There are hundreds of possible FLASH parts that can be used, and all P2 needs, is a decent subset of those.
    I started with the cheapest and recent, and it certainly works with those.
    It does not have to work with all corner/fringe cases, just like NXP have chosen to target the main-sweet spot.



  • jmgjmg Posts: 14,563
    Rayman wrote: »
    If there really is going to be a 16-pin I/O P2, it might be good to be as conservative as possible with I/O pins. 5 out of 16 for boot is already a lot, but less than a third...

    Any 16 i/o P2, is a serious candidate for One-Pin serial, or i2c boot.

  • Peter JakackiPeter Jakacki Posts: 9,908
    edited 2016-09-30 - 02:21:48
    I don't understand all these "scare issues" that are being pushed long and hard. There's no need for any of us to clutter and obscure the thread with our opinions as if we should talk down every other opinion. The P2 family will be used in a very wide variety of applications and to force pin usage based on what some may have us believe to be necessary and proper is not the way to go. I like to see the minimum number of dedicated pins and if I want to do something fancy with QSPI then it is quite probable that this would not be a minimal system with one CPU and one memory anyway and I don't mind having a separate chip just for that then.

    Also for the sake of ensuring that the Prop tool can program the memory it might mean that we specify certain brands or chips for this to work correctly.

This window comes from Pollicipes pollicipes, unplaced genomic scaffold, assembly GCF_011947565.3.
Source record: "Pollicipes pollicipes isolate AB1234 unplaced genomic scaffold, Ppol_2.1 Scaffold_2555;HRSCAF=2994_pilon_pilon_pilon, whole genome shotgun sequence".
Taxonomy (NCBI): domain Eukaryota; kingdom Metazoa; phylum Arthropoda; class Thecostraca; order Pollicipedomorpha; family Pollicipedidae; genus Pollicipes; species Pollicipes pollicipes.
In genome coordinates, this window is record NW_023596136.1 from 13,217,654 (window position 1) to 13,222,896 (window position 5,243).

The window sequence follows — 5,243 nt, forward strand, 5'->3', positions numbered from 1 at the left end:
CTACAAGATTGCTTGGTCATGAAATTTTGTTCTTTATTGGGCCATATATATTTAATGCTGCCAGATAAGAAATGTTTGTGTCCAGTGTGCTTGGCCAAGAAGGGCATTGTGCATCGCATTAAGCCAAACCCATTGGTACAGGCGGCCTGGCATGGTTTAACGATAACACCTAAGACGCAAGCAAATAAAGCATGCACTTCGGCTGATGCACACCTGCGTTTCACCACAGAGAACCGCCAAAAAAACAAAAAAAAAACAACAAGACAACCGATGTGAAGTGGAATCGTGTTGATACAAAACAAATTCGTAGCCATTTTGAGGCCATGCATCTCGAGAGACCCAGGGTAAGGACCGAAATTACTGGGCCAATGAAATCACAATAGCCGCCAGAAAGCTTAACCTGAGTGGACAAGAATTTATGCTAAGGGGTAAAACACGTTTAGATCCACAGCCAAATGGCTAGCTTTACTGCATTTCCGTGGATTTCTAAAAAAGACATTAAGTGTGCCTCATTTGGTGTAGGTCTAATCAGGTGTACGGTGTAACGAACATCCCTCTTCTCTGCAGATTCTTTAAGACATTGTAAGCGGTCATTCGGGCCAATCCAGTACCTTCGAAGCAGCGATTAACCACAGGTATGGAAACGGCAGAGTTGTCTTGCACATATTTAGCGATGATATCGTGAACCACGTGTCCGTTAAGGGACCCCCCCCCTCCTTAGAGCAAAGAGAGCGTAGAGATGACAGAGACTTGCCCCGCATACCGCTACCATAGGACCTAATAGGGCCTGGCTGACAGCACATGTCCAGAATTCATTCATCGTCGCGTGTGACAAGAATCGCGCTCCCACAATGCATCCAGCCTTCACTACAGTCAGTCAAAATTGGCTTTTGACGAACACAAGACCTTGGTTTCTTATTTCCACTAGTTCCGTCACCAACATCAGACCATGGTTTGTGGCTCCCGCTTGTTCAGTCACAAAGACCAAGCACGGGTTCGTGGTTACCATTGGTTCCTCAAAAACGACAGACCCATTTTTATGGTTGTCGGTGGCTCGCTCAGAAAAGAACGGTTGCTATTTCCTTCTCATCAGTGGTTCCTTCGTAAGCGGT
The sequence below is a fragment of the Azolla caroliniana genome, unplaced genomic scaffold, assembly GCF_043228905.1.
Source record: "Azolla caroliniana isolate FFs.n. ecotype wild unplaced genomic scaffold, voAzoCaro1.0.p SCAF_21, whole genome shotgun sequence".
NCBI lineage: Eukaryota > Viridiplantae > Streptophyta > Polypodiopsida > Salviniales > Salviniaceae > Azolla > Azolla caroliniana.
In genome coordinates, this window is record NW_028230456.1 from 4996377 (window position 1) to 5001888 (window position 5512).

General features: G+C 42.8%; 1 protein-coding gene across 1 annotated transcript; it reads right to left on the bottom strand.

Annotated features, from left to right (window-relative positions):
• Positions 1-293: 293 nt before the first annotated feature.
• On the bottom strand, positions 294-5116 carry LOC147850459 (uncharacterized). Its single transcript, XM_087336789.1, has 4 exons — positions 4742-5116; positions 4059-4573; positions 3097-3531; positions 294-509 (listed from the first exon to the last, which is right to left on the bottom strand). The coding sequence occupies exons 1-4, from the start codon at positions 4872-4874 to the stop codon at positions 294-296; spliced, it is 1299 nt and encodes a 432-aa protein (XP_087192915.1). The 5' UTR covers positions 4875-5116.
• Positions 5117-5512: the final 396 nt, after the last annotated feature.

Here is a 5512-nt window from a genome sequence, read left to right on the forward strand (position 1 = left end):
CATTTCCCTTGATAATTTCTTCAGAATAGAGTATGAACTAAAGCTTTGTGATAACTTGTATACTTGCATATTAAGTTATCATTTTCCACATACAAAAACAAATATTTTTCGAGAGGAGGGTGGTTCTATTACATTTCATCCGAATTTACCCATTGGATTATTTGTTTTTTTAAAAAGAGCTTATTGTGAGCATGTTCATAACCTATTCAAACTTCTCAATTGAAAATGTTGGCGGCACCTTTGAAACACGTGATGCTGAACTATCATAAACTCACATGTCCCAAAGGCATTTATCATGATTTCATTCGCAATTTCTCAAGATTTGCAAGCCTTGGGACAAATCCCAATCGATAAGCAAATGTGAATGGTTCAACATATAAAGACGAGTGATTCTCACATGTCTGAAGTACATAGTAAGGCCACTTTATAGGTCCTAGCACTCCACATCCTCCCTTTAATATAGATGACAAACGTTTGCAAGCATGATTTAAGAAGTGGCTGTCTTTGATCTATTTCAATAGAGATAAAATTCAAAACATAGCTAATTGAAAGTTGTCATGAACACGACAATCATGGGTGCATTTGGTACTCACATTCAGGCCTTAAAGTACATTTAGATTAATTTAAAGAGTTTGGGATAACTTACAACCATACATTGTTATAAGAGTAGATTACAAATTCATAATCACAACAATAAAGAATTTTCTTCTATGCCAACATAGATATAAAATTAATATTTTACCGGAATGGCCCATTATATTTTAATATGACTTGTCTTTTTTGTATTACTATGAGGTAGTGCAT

I also still like (but not require) the idea of I2C EEPROM being supported as there is no problem writing to these devices plus they provide a convenient non-volatile memory that can be written to as single bytes if necessary.


    @cgracey - I will get onto this SD boot along with testing various cards etc. I think too that I can issue a command for the card to use a different block size as well or even use multi-block reads and this may speed things up a lot as normally waiting for a data read token can take just as long as it takes to read a block anyway. Throughput is more important than raw speed. I also agree with Cluso99 in regards to not being tied to any format in particular for many reasons but not forgetting that FAT32 is just not all that Flash friendly anyway and 24/7 embedded systems hammering away second by second may have a more custom format, perhaps even embedded in a large FAT32 file, but not limited by it.
  • jmg,

    The problem is that you have to do a bunch of different things in an attempt to handle possible state of the different flash chips. For example, if it was required that all chips to a reset from receiving a $ff command on 1bit SPI mode (no matter what mode they are in), then we'd be done already.

    Instead we have to have a series of sending and checking to handle various cases, and have a limited set of compatible parts instead of just working with any of them.
  • Roy Eltham wrote: »
    jmg,

    The problem is that you have to do a bunch of different things in an attempt to handle possible state of the different flash chips. For example, if it was required that all chips to a reset from receiving a $ff command on 1bit SPI mode (no matter what mode they are in), then we'd be done already.

    Instead we have to have a series of sending and checking to handle various cases, and have a limited set of compatible parts instead of just working with any of them.

    Three-pin hookup strongly discourages any dual-mode or quad-mode use. Yes, someone could give it a command to go into XIP mode that spits out nibbles, but with the DI=DO wiring scheme, it would be severely compromised. How low-Z would your DI-to-DO resistor need to be, given the high-speed AC signalling needing to get through? The docs would explain why this decision was made, too, not hiding anything, but giving the rationale for why it is only 3 pins, and always the same three pins.